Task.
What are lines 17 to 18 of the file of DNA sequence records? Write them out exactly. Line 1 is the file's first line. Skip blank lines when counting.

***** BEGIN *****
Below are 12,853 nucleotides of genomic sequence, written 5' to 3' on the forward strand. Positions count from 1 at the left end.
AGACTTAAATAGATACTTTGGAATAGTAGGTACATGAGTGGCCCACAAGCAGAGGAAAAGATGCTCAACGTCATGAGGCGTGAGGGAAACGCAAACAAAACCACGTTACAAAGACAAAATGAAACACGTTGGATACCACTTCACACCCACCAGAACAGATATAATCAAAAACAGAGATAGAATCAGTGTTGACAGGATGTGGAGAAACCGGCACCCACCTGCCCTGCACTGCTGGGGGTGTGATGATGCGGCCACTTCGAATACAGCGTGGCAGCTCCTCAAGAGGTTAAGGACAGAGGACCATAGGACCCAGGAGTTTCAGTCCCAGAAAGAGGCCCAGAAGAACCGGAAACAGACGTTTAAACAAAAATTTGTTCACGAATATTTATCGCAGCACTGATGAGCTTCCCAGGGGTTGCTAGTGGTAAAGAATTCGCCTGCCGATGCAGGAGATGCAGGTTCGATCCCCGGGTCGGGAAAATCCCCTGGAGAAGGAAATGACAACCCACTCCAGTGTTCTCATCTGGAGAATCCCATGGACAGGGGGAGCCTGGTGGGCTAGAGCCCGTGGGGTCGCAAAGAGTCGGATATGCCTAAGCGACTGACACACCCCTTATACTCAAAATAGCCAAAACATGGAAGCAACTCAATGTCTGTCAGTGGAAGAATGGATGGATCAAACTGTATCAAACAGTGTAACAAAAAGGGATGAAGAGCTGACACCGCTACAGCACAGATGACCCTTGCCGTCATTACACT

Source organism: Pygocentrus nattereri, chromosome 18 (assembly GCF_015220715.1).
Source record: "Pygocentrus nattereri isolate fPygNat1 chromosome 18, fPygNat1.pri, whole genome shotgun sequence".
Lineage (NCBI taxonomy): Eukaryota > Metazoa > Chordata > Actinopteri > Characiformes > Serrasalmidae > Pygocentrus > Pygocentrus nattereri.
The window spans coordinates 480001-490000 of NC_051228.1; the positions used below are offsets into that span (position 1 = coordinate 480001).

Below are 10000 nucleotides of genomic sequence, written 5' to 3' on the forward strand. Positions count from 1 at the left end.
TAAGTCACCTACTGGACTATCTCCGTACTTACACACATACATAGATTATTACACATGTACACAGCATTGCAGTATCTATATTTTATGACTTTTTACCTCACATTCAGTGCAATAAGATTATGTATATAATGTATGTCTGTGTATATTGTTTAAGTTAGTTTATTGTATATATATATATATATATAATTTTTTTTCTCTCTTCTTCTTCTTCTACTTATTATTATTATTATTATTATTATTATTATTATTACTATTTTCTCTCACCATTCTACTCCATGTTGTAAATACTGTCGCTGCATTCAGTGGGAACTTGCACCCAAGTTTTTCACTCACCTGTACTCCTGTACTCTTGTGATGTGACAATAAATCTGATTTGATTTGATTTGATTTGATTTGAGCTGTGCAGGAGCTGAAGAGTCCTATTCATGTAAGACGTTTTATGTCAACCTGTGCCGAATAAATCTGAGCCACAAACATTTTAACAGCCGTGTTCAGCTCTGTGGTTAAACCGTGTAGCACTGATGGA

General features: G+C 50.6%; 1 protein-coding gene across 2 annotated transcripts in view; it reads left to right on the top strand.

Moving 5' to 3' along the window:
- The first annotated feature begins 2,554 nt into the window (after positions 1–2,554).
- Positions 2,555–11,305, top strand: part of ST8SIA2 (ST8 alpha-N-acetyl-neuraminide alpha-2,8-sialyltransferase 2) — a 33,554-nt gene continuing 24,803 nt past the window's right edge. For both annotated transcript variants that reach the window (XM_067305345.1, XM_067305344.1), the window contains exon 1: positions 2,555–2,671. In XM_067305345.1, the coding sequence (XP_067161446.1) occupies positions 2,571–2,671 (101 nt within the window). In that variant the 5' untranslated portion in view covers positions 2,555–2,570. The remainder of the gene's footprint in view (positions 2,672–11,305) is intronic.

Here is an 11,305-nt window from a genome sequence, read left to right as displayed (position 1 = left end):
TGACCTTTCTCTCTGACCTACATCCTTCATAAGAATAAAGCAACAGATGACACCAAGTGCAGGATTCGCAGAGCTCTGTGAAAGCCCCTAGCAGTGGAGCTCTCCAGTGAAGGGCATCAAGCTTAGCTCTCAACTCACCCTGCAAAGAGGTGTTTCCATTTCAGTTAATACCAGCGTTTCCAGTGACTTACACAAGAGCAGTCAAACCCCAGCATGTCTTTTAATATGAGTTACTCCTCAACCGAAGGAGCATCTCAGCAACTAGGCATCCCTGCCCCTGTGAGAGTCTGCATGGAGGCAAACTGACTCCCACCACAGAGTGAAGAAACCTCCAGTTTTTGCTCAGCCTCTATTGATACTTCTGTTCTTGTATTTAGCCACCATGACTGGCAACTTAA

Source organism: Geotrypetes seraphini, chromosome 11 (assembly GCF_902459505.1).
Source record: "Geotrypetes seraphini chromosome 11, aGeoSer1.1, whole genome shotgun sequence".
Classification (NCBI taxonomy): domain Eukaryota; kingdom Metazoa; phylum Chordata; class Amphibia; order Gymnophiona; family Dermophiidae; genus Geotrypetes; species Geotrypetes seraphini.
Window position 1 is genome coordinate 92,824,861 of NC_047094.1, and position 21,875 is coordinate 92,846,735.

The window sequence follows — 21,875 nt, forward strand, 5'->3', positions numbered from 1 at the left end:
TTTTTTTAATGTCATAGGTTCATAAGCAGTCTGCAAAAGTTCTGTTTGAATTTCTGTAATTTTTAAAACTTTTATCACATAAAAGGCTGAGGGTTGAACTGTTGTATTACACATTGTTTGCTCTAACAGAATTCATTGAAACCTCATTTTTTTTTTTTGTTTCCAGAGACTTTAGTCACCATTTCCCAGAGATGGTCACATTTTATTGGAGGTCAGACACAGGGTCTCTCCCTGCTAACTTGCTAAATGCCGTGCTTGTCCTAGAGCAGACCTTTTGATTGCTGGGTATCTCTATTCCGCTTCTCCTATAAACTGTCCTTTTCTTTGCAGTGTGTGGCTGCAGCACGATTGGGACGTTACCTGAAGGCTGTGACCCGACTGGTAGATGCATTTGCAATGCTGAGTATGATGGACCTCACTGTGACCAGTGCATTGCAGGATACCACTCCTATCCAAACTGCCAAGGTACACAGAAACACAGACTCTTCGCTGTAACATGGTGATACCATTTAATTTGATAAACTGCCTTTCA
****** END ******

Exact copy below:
Classification (NCBI taxonomy): domain Eukaryota; kingdom Metazoa; phylum Chordata; class Amphibia; order Gymnophiona; family Dermophiidae; genus Geotrypetes; species Geotrypetes seraphini.
Window position 1 is genome coordinate 92,824,861 of NC_047094.1, and position 21,875 is coordinate 92,846,735.